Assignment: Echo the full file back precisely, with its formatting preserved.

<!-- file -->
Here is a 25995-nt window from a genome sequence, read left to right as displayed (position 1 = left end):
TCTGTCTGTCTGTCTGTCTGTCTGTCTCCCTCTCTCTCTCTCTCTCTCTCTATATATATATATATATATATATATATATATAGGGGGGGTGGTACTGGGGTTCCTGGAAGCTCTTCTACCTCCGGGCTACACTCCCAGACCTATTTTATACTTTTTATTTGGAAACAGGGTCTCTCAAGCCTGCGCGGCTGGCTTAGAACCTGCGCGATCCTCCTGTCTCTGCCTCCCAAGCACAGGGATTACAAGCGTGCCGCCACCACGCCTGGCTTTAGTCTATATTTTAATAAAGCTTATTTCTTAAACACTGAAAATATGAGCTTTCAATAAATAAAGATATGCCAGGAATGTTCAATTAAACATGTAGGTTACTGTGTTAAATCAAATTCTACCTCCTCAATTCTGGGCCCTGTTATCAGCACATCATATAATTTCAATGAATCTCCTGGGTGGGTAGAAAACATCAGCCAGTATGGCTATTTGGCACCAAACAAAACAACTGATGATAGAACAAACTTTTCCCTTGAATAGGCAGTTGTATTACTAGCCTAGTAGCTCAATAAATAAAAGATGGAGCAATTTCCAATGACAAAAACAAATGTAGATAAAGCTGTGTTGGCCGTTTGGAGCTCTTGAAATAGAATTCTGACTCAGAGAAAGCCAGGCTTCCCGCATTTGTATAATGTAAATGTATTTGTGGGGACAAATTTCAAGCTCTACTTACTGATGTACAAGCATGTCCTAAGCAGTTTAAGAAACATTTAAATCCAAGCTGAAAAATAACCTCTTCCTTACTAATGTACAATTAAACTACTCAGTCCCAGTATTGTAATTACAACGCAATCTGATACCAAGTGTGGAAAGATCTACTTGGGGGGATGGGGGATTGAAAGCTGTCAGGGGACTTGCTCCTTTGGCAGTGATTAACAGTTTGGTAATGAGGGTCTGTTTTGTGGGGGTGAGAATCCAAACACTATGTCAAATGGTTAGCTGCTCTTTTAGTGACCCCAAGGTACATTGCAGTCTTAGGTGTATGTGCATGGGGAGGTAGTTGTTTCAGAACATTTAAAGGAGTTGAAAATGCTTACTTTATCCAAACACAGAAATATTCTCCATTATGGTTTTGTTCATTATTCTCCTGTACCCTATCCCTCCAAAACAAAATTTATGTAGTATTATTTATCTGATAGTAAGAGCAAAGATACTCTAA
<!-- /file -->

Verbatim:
Here is a 25995-nt window from a genome sequence, read left to right as displayed (position 1 = left end):
TCTGTCTGTCTGTCTGTCTGTCTGTCTCCCTCTCTCTCTCTCTCTCTCTCTATATATATATATATATATATATATATATATAGGGGGGGTGGTACTGGGGTTCCTGGAAGCTCTTCTACCTCCGGGCTACACTCCCAGACCTATTTTATACTTTTTATTTGGAAACAGGGTCTCTCAAGCCTGCGCGGCTGGCTTAGAACCTGCGCGATCCTCCTGTCTCTGCCTCCCAAGCACAGGGATTACAAGCGTGCCGCCACCACGCCTGGCTTTAGTCTATATTTTAATAAAGCTTATTTCTTAAACACTGAAAATATGAGCTTTCAATAAATAAAGATATGCCAGGAATGTTCAATTAAACATGTAGGTTACTGTGTTAAATCAAATTCTACCTCCTCAATTCTGGGCCCTGTTATCAGCACATCATATAATTTCAATGAATCTCCTGGGTGGGTAGAAAACATCAGCCAGTATGGCTATTTGGCACCAAACAAAACAACTGATGATAGAACAAACTTTTCCCTTGAATAGGCAGTTGTATTACTAGCCTAGTAGCTCAATAAATAAAAGATGGAGCAATTTCCAATGACAAAAACAAATGTAGATAAAGCTGTGTTGGCCGTTTGGAGCTCTTGAAATAGAATTCTGACTCAGAGAAAGCCAGGCTTCCCGCATTTGTATAATGTAAATGTATTTGTGGGGACAAATTTCAAGCTCTACTTACTGATGTACAAGCATGTCCTAAGCAGTTTAAGAAACATTTAAATCCAAGCTGAAAAATAACCTCTTCCTTACTAATGTACAATTAAACTACTCAGTCCCAGTATTGTAATTACAACGCAATCTGATACCAAGTGTGGAAAGATCTACTTGGGGGGATGGGGGATTGAAAGCTGTCAGGGGACTTGCTCCTTTGGCAGTGATTAACAGTTTGGTAATGAGGGTCTGTTTTGTGGGGGTGAGAATCCAAACACTATGTCAAATGGTTAGCTGCTCTTTTAGTGACCCCAAGGTACATTGCAGTCTTAGGTGTATGTGCATGGGGAGGTAGTTGTTTCAGAACATTTAAAGGAGTTGAAAATGCTTACTTTATCCAAACACAGAAATATTCTCCATTATGGTTTTGTTCATTATTCTCCTGTACCCTATCCCTCCAAAACAAAATTTATGTAGTATTATTTATCTGATAGTAAGAGCAAAGATACTCTAA